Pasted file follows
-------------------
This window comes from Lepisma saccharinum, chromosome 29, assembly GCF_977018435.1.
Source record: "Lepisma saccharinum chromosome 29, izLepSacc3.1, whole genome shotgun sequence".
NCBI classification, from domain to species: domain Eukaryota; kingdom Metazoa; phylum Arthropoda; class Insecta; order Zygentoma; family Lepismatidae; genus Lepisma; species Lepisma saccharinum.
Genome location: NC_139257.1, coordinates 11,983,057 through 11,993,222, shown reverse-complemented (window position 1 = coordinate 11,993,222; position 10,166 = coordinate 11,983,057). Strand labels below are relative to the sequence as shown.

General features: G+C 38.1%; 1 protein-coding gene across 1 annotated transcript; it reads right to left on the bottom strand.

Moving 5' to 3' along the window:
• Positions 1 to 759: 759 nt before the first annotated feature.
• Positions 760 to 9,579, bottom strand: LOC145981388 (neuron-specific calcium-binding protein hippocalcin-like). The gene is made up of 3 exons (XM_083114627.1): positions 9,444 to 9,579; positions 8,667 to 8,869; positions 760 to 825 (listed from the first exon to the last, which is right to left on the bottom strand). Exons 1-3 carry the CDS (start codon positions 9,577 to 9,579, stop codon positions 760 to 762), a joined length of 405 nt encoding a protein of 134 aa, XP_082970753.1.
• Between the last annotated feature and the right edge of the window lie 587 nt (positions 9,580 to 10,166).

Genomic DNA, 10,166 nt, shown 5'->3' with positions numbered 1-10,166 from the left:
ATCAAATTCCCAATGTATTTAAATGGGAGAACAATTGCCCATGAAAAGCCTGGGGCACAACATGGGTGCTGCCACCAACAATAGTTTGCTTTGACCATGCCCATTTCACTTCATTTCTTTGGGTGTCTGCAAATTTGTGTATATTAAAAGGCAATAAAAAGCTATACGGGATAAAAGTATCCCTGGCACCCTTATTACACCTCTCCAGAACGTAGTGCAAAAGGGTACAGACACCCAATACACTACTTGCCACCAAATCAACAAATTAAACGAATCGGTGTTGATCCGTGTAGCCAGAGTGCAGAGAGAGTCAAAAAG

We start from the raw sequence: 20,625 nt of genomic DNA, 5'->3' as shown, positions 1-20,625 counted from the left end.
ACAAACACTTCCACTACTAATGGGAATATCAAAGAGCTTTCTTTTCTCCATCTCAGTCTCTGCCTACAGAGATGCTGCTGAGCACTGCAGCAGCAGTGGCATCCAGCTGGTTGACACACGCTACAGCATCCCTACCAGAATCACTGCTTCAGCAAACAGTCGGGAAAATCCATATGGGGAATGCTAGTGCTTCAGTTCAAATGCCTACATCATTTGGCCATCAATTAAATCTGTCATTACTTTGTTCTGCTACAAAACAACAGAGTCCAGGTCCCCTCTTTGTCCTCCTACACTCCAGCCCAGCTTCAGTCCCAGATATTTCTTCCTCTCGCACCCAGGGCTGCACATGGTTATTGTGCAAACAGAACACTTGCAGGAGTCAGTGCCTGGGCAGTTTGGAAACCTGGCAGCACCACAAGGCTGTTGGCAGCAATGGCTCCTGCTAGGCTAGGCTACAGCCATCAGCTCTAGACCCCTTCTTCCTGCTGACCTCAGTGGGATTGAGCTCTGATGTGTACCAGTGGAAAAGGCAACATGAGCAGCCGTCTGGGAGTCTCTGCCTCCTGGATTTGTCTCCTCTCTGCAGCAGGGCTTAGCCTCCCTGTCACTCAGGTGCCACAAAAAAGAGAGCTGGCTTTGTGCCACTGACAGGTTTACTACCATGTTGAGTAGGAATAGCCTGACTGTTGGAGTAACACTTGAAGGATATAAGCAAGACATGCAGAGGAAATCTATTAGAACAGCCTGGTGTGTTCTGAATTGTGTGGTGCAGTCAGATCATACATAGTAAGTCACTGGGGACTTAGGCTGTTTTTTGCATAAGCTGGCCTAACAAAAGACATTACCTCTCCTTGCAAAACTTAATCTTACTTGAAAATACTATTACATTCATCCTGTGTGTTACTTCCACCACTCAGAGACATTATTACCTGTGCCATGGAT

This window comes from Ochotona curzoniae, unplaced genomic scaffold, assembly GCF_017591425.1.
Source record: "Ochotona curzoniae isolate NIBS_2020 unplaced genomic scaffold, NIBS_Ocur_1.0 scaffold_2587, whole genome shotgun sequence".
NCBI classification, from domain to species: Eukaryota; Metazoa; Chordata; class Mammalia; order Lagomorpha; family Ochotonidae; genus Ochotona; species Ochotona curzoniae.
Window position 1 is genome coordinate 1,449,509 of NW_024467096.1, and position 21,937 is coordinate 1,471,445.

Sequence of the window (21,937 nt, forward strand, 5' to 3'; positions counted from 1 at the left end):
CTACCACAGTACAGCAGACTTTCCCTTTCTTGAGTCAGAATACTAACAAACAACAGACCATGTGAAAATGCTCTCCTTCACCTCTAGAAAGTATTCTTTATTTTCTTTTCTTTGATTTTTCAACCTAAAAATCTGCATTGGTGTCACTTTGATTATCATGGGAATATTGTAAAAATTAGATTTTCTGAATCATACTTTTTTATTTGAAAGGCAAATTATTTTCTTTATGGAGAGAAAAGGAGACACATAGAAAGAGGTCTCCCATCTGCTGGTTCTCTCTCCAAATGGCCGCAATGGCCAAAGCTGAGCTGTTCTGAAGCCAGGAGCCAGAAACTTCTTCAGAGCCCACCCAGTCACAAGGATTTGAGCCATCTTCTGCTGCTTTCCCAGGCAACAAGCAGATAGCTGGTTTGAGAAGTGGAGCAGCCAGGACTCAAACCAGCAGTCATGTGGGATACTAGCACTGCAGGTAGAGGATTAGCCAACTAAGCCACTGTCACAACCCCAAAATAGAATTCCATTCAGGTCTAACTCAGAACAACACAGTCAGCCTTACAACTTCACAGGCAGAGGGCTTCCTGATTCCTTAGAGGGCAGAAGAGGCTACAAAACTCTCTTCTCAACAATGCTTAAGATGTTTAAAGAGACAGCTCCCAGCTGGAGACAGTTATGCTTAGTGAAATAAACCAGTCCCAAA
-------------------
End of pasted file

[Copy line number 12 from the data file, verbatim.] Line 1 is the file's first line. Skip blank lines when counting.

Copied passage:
We start from the raw sequence: 20,625 nt of genomic DNA, 5'->3' as shown, positions 1-20,625 counted from the left end.